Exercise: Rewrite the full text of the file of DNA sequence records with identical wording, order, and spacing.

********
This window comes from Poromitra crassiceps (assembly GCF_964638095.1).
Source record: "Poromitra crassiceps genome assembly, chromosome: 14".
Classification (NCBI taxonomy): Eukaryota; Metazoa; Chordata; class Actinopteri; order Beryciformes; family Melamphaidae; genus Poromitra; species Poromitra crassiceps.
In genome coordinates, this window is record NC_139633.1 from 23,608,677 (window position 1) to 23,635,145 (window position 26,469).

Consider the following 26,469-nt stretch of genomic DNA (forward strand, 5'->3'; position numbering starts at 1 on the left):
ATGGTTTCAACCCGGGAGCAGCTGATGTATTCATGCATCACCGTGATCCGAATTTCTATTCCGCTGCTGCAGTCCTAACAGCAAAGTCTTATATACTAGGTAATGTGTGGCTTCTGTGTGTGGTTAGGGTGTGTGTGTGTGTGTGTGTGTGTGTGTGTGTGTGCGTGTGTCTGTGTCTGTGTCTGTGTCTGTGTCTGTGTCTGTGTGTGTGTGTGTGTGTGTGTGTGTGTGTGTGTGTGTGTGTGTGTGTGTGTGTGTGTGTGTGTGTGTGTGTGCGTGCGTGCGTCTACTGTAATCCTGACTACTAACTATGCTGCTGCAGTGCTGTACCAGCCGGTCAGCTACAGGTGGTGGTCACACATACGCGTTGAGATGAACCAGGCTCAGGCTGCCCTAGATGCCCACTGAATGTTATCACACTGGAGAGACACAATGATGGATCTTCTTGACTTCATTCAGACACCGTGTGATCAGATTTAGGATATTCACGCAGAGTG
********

This window comes from Poromitra crassiceps (assembly GCF_964638095.1).
Source record: "Poromitra crassiceps genome assembly, chromosome: 14".
Classification (NCBI taxonomy): Eukaryota; Metazoa; Chordata; class Actinopteri; order Beryciformes; family Melamphaidae; genus Poromitra; species Poromitra crassiceps.
In genome coordinates, this window is record NC_139633.1 from 23,608,677 (window position 1) to 23,635,145 (window position 26,469).

Consider the following 26,469-nt stretch of genomic DNA (forward strand, 5'->3'; position numbering starts at 1 on the left):
ATGGTTTCAACCCGGGAGCAGCTGATGTATTCATGCATCACCGTGATCCGAATTTCTATTCCGCTGCTGCAGTCCTAACAGCAAAGTCTTATATACTAGGTAATGTGTGGCTTCTGTGTGTGGTTAGGGTGTGTGTGTGTGTGTGTGTGTGTGTGTGTGTGTGCGTGTGTCTGTGTCTGTGTCTGTGTCTGTGTCTGTGTCTGTGTGTGTGTGTGTGTGTGTGTGTGTGTGTGTGTGTGTGTGTGTGTGTGTGTGTGTGTGTGTGTGTGTGTGTGCGTGCGTGCGTCTACTGTAATCCTGACTACTAACTATGCTGCTGCAGTGCTGTACCAGCCGGTCAGCTACAGGTGGTGGTCACACATACGCGTTGAGATGAACCAGGCTCAGGCTGCCCTAGATGCCCACTGAATGTTATCACACTGGAGAGACACAATGATGGATCTTCTTGACTTCATTCAGACACCGTGTGATCAGATTTAGGATATTCACGCAGAGTG